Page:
Sen. John McCain, R-Ariz., has brokered a deal with Senate Majority leader Harry Reid, D-Nev., to avoid the so-called "nuclear option" and smooth the way for the Senate to approve seven of President Barack Obama's non-judicial branch nominees, a senior Senate Democratic aide said Tuesday.
As part of the deal, Democrats reserve the right to use the "nuclear option" if Republicans block the nominees, said the aide, who spoke on condition of anonymity. The nuclear option would change Senate rules so that filibusters could be broken by a simple majority vote rather than the 60 votes now required.
The aide said McCain huddled with Reid after a caucus meeting last night and the two hashed out the deal later that evening by telephone.
"McCain decided he was sick of gridlock and brokered a deal to keep this place functioning," the aide said.
According to the terms of the deal, Republicans agree to approve two new nominees for the National Labor Relations Board, sight unseen, without preconditions and without hearings, by Aug. 1. McCain also agreed to deliver enough votes to approve nominees Gina McCarthy to head the Environmental Protection Agency, Thomas Perez to be secretary of labor, and Richard Cordray as director of the controversial Consumer Financial Protection Bureau. The aide said the deal does not include any of the structural changes to the consumer bureau that Republicans had demanded as a pre-condition for approving Cordray.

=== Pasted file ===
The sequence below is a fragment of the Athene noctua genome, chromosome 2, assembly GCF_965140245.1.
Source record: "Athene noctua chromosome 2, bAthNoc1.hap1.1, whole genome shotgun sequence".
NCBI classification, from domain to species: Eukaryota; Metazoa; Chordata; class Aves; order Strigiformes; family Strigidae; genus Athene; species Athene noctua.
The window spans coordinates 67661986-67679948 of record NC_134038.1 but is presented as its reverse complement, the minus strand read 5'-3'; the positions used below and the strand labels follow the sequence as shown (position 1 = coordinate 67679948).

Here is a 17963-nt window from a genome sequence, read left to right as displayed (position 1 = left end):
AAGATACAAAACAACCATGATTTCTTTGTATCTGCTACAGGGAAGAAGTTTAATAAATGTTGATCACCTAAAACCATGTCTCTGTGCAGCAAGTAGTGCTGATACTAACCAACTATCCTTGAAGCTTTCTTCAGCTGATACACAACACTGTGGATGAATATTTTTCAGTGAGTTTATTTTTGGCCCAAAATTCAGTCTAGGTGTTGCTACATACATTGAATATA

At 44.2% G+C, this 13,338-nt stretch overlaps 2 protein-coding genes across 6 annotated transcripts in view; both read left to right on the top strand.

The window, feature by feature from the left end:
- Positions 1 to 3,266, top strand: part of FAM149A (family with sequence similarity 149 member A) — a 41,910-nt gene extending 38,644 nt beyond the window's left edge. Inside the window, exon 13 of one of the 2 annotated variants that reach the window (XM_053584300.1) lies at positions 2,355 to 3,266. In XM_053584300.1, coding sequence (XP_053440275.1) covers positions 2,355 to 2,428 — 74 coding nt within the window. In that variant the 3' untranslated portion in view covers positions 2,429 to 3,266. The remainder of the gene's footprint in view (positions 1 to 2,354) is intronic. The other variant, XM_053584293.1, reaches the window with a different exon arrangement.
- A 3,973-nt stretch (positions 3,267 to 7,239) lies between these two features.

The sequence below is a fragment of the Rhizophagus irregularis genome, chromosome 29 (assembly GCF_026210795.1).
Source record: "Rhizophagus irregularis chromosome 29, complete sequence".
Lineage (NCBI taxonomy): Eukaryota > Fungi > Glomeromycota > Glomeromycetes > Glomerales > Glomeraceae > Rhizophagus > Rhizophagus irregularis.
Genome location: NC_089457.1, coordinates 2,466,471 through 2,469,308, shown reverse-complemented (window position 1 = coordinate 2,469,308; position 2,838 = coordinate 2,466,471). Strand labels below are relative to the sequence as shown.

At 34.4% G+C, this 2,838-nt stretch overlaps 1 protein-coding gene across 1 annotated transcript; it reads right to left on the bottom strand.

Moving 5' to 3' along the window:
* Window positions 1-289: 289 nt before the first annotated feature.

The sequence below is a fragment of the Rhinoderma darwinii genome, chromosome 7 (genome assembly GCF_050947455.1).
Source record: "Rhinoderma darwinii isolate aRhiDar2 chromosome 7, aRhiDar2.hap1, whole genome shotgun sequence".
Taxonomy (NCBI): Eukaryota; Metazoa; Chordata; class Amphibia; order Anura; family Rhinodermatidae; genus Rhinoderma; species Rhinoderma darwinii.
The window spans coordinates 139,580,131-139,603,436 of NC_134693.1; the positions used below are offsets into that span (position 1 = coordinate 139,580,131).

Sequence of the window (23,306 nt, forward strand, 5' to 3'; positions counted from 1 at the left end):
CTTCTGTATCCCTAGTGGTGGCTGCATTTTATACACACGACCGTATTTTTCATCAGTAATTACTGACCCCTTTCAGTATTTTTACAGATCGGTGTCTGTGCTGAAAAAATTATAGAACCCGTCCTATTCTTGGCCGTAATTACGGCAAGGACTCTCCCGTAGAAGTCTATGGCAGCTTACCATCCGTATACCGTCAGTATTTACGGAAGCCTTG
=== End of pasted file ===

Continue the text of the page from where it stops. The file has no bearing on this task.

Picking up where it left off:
Without revealing details of the deal, Reid effusively praised McCain on the Senate floor prior to a test vote on Cordray."John McCain is the reason we're at the point we are," Reid said. "This is all directed toward John McCain from me. No one was able to break through but for him, and he does it at his own peril."
Senate Minority Leader Mitch McConnell, who did not participate in the deal, had come into Reid's office last night and asked Reid to take the nuclear option off the table, but Reid refused, the aide said.The White House declined a "full comment" on the agreement, pending an announcement of a deal.
But press secretary Jay Carney said Obama shares Reid's position -- and frustration over the blocking of nominees.
"We would be glad to see a resolution that results in the speedy confirmation of the president's qualified nominees to these positions that have been at issue," Carney said.
Carney rejected a suggestion that the White House was involved in the negotiations, saying it "provided information and answered questions."
He lauded McCain, saying he "deserves significant credit for his efforts in trying to find a resolution here."-Lesley Clark and William Douglas contributed to this report.